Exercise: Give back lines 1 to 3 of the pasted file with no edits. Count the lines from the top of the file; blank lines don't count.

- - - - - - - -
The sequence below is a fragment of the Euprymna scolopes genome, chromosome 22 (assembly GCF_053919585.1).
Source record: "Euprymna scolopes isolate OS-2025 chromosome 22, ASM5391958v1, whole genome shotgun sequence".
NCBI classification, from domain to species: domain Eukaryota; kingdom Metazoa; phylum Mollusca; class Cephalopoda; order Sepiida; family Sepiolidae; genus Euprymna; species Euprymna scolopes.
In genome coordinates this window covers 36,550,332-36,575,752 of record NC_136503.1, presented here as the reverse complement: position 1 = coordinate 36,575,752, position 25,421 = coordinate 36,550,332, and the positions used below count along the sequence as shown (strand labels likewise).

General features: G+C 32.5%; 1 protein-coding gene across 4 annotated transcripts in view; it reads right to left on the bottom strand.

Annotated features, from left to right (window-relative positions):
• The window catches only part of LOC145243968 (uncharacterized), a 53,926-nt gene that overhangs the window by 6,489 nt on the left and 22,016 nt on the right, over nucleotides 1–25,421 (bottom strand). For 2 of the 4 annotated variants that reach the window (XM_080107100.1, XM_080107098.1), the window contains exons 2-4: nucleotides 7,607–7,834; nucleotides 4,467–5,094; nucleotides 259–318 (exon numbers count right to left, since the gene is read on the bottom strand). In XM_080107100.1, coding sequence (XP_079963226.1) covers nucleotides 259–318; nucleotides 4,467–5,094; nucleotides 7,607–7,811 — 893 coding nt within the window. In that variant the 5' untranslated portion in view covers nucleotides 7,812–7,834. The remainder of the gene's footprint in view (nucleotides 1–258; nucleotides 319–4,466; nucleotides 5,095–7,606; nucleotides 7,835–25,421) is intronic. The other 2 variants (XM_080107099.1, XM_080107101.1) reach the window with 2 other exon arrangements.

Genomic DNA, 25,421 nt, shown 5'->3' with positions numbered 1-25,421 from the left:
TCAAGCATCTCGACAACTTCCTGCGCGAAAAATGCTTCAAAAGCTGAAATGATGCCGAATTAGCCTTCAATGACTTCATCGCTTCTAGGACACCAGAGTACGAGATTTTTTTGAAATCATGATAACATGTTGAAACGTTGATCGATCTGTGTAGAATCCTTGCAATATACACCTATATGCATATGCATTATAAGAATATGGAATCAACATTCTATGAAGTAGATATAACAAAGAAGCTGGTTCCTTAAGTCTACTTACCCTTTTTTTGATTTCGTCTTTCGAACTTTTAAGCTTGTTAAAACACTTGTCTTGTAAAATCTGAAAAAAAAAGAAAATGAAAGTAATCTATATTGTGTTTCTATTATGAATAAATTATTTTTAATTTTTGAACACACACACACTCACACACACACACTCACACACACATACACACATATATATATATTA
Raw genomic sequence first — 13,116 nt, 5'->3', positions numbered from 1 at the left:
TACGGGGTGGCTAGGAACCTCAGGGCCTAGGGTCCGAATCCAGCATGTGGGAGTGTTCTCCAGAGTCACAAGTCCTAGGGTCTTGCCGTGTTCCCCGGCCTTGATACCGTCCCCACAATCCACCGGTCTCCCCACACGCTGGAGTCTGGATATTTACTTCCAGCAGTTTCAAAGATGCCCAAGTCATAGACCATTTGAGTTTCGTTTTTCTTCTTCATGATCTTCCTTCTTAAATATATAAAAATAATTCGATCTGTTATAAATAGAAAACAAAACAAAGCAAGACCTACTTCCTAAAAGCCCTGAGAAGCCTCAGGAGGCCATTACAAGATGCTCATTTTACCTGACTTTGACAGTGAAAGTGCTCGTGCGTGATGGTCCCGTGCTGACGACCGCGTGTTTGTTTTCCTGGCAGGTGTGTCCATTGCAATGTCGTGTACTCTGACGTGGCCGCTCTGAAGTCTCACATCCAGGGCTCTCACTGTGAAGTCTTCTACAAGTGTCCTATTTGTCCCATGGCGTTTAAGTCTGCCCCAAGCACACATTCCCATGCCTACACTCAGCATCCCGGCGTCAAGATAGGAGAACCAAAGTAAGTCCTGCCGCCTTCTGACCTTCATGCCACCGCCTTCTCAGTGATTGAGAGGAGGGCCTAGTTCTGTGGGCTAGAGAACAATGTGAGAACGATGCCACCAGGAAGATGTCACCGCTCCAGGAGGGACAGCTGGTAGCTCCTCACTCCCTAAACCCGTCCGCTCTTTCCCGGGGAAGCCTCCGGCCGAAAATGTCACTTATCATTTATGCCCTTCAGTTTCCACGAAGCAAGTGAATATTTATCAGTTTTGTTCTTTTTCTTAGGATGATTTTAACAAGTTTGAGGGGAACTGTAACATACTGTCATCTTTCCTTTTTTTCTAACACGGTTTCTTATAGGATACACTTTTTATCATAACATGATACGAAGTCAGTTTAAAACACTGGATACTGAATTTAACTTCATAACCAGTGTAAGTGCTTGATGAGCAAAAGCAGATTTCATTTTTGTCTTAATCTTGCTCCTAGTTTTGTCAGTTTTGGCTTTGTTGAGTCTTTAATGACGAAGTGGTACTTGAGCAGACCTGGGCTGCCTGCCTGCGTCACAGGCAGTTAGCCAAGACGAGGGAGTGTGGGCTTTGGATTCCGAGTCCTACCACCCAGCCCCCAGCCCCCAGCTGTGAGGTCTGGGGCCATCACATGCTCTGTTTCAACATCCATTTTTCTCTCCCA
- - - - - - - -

The sequence below is a fragment of the Euprymna scolopes genome, chromosome 22 (assembly GCF_053919585.1).
Source record: "Euprymna scolopes isolate OS-2025 chromosome 22, ASM5391958v1, whole genome shotgun sequence".
NCBI classification, from domain to species: domain Eukaryota; kingdom Metazoa; phylum Mollusca; class Cephalopoda; order Sepiida; family Sepiolidae; genus Euprymna; species Euprymna scolopes.